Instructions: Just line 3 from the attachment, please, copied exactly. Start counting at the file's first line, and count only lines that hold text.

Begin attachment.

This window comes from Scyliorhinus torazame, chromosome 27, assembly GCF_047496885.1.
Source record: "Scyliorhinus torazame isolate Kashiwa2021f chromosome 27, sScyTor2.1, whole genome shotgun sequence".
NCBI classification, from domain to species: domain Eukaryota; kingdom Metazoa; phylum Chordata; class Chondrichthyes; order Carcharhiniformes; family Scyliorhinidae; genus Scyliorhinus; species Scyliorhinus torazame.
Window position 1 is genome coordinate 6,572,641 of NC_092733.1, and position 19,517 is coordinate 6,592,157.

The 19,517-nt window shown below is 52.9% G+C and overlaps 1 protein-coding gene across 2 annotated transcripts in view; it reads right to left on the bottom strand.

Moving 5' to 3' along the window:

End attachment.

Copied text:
NCBI classification, from domain to species: domain Eukaryota; kingdom Metazoa; phylum Chordata; class Chondrichthyes; order Carcharhiniformes; family Scyliorhinidae; genus Scyliorhinus; species Scyliorhinus torazame.